As the end of the year approaches, the IRS encourages taxpayers to consider a tax withholding checkup. When taxpayers take a close look to make sure the right amount of tax is withheld now, they can avoid an unexpected tax bill next year.
Here are five examples of taxpayers who would benefit from a withholding check-up:
- Taxpayers who received large tax refunds in past years
When a taxpayer has too much tax withheld from their paycheck, they pay too much tax during the year. They can change their withholding to have money upfront rather than waiting for a bigger refund.
- Taxpayers who owed taxes in years past
Taxpayers with too little tax withheld might owe money. Under-withholding can lead to both a tax bill and an additional penalty.
- People with a second job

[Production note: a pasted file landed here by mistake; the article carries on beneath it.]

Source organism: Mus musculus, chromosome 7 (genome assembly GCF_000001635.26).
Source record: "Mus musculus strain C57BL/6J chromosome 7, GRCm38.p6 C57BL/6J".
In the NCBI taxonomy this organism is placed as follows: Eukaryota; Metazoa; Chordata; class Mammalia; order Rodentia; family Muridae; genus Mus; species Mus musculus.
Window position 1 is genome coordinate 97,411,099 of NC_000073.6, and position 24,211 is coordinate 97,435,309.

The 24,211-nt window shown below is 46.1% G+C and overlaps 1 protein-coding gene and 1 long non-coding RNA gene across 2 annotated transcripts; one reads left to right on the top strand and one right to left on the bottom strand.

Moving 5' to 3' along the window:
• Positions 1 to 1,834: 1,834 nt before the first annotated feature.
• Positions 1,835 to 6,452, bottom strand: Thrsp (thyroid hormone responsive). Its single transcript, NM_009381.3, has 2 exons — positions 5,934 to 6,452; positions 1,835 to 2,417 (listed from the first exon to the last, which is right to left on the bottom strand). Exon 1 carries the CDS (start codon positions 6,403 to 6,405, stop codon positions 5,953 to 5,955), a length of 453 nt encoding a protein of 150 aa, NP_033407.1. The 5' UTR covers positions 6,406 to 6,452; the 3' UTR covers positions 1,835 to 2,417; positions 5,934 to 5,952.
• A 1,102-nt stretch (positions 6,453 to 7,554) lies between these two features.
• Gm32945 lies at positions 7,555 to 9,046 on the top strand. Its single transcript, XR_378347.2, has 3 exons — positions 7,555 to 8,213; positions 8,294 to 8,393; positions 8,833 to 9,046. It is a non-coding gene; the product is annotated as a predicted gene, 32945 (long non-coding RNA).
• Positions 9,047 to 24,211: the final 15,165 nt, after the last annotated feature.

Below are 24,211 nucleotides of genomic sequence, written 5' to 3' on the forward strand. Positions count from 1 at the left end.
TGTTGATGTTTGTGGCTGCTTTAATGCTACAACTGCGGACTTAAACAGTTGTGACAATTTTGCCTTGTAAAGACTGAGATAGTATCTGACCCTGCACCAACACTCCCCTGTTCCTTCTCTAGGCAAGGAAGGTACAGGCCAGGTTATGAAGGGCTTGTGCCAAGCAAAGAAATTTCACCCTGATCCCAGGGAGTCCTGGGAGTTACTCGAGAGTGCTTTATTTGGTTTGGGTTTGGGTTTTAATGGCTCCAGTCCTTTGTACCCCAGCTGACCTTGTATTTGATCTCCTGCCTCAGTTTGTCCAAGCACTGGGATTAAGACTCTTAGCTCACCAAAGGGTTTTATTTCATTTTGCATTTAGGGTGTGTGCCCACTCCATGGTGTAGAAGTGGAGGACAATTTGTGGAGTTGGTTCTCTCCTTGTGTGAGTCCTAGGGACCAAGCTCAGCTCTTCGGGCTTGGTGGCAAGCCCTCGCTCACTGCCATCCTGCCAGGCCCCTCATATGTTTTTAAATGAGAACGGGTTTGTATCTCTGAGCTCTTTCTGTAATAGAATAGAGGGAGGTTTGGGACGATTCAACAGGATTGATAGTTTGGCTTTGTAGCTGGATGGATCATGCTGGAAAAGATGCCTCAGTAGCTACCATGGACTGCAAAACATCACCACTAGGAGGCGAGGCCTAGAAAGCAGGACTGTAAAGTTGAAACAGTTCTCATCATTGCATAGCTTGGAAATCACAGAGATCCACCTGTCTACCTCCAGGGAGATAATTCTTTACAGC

This includes people who work in the sharing or ‘gig’ economy. Taxpayers who work more than one job should check the total amount of taxes they have withheld and make adjustments as necessary. This will ensure their withholding covers the total amount of the taxes they owe, based on their combined income from all their jobs.
- Taxpayers who make estimated tax payments
Some taxpayers make quarterly estimated tax payments throughout the year. This includes self-employed individuals, partners, and S corporation shareholders. If these taxpayers also work for an employer, they can often forgo making these quarterly payments by instead having more tax taken out of their pay.
- People with a new job
Taxpayers who start a new job should check their withholding to make sure they are having enough taxes withheld. Their total withholding should cover the income tax owed from their new and old jobs combined.
To make sure their employer withholds the right amount of tax, employees can adjust their Form W-4, Employee’s Withholding Allowance Certificate. In many cases, this is all they need to do. The employer uses the form to figure the amount of federal income tax to be withheld from pay. This takes time, so taxpayers should make adjustments as soon as possible so the changes can take affect during the final pay periods of 2017.